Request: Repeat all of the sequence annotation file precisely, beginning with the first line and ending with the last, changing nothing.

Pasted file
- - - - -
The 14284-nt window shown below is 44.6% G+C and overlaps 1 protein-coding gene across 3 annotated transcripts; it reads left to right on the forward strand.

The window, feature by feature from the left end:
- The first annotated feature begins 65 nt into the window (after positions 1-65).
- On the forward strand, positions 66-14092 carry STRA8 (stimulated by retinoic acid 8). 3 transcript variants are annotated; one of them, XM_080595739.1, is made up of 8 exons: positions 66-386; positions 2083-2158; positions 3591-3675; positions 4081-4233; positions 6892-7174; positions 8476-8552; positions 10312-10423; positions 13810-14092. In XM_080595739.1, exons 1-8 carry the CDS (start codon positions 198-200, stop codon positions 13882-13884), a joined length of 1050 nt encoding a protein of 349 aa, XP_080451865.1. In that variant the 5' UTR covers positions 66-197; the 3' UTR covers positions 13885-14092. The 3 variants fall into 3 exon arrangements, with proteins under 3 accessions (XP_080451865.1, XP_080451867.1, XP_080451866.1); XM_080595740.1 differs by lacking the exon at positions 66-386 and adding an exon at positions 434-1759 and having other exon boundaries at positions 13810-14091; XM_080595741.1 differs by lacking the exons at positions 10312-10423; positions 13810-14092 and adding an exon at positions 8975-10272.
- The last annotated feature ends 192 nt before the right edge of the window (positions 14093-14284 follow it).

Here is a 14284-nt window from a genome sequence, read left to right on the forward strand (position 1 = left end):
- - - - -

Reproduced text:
The 14284-nt window shown below is 44.6% G+C and overlaps 1 protein-coding gene across 3 annotated transcripts; it reads left to right on the forward strand.

The window, feature by feature from the left end:
- The first annotated feature begins 65 nt into the window (after positions 1-65).
- On the forward strand, positions 66-14092 carry STRA8 (stimulated by retinoic acid 8). 3 transcript variants are annotated; one of them, XM_080595739.1, is made up of 8 exons: positions 66-386; positions 2083-2158; positions 3591-3675; positions 4081-4233; positions 6892-7174; positions 8476-8552; positions 10312-10423; positions 13810-14092. In XM_080595739.1, exons 1-8 carry the CDS (start codon positions 198-200, stop codon positions 13882-13884), a joined length of 1050 nt encoding a protein of 349 aa, XP_080451865.1. In that variant the 5' UTR covers positions 66-197; the 3' UTR covers positions 13885-14092. The 3 variants fall into 3 exon arrangements, with proteins under 3 accessions (XP_080451865.1, XP_080451867.1, XP_080451866.1); XM_080595740.1 differs by lacking the exon at positions 66-386 and adding an exon at positions 434-1759 and having other exon boundaries at positions 13810-14091; XM_080595741.1 differs by lacking the exons at positions 10312-10423; positions 13810-14092 and adding an exon at positions 8975-10272.
- The last annotated feature ends 192 nt before the right edge of the window (positions 14093-14284 follow it).

Here is a 14284-nt window from a genome sequence, read left to right on the forward strand (position 1 = left end):